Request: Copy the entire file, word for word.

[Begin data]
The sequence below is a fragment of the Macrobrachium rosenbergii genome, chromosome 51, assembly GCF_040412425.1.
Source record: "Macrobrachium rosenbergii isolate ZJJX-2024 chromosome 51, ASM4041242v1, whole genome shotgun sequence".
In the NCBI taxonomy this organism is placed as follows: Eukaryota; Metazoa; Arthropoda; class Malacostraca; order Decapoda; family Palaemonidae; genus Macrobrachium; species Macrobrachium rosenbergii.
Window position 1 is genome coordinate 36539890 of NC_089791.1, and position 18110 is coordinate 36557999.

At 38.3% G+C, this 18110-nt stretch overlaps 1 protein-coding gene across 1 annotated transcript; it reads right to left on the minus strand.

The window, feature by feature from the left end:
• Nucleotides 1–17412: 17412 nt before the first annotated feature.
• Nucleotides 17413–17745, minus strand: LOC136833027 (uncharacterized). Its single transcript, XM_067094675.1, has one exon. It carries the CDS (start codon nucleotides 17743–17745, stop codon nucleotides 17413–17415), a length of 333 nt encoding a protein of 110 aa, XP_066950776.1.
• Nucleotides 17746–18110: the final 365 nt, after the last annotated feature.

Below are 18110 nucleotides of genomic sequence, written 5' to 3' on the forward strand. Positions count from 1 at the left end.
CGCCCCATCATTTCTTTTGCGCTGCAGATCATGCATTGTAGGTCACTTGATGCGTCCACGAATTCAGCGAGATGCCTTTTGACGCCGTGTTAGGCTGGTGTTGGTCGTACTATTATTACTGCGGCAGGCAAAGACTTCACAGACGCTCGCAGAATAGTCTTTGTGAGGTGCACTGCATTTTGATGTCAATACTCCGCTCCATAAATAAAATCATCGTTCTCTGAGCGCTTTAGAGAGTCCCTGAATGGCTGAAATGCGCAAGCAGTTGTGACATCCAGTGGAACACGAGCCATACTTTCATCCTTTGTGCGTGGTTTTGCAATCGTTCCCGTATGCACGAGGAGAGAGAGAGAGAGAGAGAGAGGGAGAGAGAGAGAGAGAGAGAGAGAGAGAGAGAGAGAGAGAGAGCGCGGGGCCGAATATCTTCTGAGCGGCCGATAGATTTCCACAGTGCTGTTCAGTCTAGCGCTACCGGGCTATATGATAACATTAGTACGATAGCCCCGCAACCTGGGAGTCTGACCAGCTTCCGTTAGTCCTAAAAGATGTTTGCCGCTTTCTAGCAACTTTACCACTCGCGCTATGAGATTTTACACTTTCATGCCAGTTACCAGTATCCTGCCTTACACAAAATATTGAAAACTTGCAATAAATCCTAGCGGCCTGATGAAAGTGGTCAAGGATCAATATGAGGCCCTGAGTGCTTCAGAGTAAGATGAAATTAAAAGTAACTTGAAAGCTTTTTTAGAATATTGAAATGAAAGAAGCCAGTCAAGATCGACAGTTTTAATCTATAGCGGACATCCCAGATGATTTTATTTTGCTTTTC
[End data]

The sequence below is a fragment of the Macrobrachium rosenbergii genome, chromosome 51, assembly GCF_040412425.1.
Source record: "Macrobrachium rosenbergii isolate ZJJX-2024 chromosome 51, ASM4041242v1, whole genome shotgun sequence".
In the NCBI taxonomy this organism is placed as follows: Eukaryota; Metazoa; Arthropoda; class Malacostraca; order Decapoda; family Palaemonidae; genus Macrobrachium; species Macrobrachium rosenbergii.
Window position 1 is genome coordinate 36539890 of NC_089791.1, and position 18110 is coordinate 36557999.

At 38.3% G+C, this 18110-nt stretch overlaps 1 protein-coding gene across 1 annotated transcript; it reads right to left on the minus strand.

The window, feature by feature from the left end:
• Nucleotides 1–17412: 17412 nt before the first annotated feature.
• Nucleotides 17413–17745, minus strand: LOC136833027 (uncharacterized). Its single transcript, XM_067094675.1, has one exon. It carries the CDS (start codon nucleotides 17743–17745, stop codon nucleotides 17413–17415), a length of 333 nt encoding a protein of 110 aa, XP_066950776.1.
• Nucleotides 17746–18110: the final 365 nt, after the last annotated feature.

Below are 18110 nucleotides of genomic sequence, written 5' to 3' on the forward strand. Positions count from 1 at the left end.
CGCCCCATCATTTCTTTTGCGCTGCAGATCATGCATTGTAGGTCACTTGATGCGTCCACGAATTCAGCGAGATGCCTTTTGACGCCGTGTTAGGCTGGTGTTGGTCGTACTATTATTACTGCGGCAGGCAAAGACTTCACAGACGCTCGCAGAATAGTCTTTGTGAGGTGCACTGCATTTTGATGTCAATACTCCGCTCCATAAATAAAATCATCGTTCTCTGAGCGCTTTAGAGAGTCCCTGAATGGCTGAAATGCGCAAGCAGTTGTGACATCCAGTGGAACACGAGCCATACTTTCATCCTTTGTGCGTGGTTTTGCAATCGTTCCCGTATGCACGAGGAGAGAGAGAGAGAGAGAGAGAGGGAGAGAGAGAGAGAGAGAGAGAGAGAGAGAGAGAGAGAGAGAGCGCGGGGCCGAATATCTTCTGAGCGGCCGATAGATTTCCACAGTGCTGTTCAGTCTAGCGCTACCGGGCTATATGATAACATTAGTACGATAGCCCCGCAACCTGGGAGTCTGACCAGCTTCCGTTAGTCCTAAAAGATGTTTGCCGCTTTCTAGCAACTTTACCACTCGCGCTATGAGATTTTACACTTTCATGCCAGTTACCAGTATCCTGCCTTACACAAAATATTGAAAACTTGCAATAAATCCTAGCGGCCTGATGAAAGTGGTCAAGGATCAATATGAGGCCCTGAGTGCTTCAGAGTAAGATGAAATTAAAAGTAACTTGAAAGCTTTTTTAGAATATTGAAATGAAAGAAGCCAGTCAAGATCGACAGTTTTAATCTATAGCGGACATCCCAGATGATTTTATTTTGCTTTTC